Saturday, August 13, 2005

What's A Sportswriter to Do?

Amidst the sea of plenty, have pity on the Lords of the 4th Estate, our noble and esteemed colleagues from the print media (i.e. the people Joe Sportsfan actually reads).

Day after day, year after year, losing campaign after another their task was to humiliate and decry the performance of Ye Olde Towne Team. The World Series wasn't a panacea, but fortunately the Sox continued to provide grist for the ink-stained mill. There's Terry's pectoral pain, Curt's talus troubles, the Foulkester's failures, and so on.

Of course, over the long baseball season, there is no end to the travails that any organization will endure. If you don't have enough of your own, then there's always steroids, especially used by the Lying Liars (Rafael P., that's you), managers to jettison (pity poor Pena), or you can even cross sports to dump on Terrell Owens.

But we digress, let's look at where the Sox stand, 5 games up on the Yankees, with 48 games to play, 26 at home, where they have the second best record in the majors. First, let's look across at the National League, the home of the wretched, where the Ancient Soldier from the American League (read Roger Clemens) is unhittable, and the Cardinals, so easily vanquished in 2004, have the best record in baseball. Wannabes like the Padres, Nats, and even the Cubs contend for playoff positions while teams like the Tribe or Texas would be division leaders.

The starting pitching has stabilized, with a certain level of consistency sufficient amidst offensive splendor. Clement, Wells, Arroyo, Wakefield, and, er 'fill in the blank' with Papelbon, Lester, or Abe Alvarez. For the most part, they'll give you six to seven innings of three to four run pitching. They may not be the greatest, but that's baseball in the Questech era.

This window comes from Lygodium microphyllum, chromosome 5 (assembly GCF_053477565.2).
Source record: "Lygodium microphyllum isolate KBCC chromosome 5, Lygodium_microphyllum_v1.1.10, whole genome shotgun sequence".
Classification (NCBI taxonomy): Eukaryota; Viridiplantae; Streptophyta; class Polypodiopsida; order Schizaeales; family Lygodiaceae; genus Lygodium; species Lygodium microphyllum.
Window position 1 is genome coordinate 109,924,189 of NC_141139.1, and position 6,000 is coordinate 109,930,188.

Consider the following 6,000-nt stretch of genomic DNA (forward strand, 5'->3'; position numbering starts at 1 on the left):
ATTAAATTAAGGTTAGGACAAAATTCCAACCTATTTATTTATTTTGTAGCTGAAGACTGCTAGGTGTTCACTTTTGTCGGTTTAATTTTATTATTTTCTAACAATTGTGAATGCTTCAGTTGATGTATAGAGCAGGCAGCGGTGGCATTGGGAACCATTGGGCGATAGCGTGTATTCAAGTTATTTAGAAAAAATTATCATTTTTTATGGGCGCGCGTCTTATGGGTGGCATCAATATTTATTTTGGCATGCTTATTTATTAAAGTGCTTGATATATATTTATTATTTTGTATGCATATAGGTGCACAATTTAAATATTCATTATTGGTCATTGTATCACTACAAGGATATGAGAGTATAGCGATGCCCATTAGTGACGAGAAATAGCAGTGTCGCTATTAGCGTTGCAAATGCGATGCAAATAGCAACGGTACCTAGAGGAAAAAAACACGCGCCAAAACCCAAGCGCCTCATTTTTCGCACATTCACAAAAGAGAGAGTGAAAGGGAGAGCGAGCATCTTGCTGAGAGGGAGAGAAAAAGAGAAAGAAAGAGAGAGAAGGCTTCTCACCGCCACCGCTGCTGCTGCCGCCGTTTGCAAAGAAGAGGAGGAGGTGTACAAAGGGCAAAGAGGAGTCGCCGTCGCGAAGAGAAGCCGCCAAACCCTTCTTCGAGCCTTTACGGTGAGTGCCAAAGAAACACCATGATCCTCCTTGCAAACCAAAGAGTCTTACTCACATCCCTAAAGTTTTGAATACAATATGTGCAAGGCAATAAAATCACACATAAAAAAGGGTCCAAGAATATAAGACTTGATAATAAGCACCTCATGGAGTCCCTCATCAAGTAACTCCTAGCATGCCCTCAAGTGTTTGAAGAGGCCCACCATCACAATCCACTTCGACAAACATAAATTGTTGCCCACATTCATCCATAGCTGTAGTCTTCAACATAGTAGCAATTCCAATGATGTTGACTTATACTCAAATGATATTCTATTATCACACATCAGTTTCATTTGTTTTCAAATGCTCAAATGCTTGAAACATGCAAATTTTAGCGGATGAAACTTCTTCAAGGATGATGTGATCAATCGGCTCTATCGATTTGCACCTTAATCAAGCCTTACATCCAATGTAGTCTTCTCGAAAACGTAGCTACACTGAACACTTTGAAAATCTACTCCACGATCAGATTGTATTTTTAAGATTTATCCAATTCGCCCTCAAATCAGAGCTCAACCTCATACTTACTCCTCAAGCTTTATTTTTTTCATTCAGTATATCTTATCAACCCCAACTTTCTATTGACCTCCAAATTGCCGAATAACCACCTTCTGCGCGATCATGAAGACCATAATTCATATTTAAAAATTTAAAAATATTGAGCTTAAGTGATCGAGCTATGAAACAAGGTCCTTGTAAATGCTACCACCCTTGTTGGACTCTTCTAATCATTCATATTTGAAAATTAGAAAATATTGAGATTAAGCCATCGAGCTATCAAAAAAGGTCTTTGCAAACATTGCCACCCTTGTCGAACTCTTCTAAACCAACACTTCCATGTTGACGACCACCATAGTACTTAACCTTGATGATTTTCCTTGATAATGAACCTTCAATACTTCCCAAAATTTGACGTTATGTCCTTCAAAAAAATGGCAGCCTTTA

As for the bullpen, it used to be Myers and Timlin, then mix me a gimlet. Now Curt Schilling has firmed up the end-game (gave a little excitement last night, huh?) and Bradford's not so bad and even Little Manny might have a place, at least until Craig Hansen rumbles to the mound. Why does he remind me of John Vukovich (?) in Major League.

Defensively, well, let's not get defensive about it. We don't have an Beltran-Cameron train wrecks, barely, as Manny and Edgar narrowly missed. Neither of them have caught what we'd expect, anyway.

Offensively, now that's home cooking. Graffanino has been a revelation (gawd, let there be no positive drug tests), Manny and Ortiz are the deadliest combination since Mantle and Maris (really), JV has given varsity performance all year behind the plate and at bat, and What Would Johnny Damon Do? Just hit baby. Edgar has scored the third most runs of any AL shortstop and is hitting almost .280. Mueller has started to hit, Kapler has forgotten about the Rising Sun, and Kevin Millar tells funny anecdotes and has colorful warmup duds.

So, forget about any worries (1978), Cardinals (1967), or bygone miscreants (see ya' D-Lowe, thanks for the post-season) and enjoy the stretch run. How about that Cassel guy? He can pitch, too.

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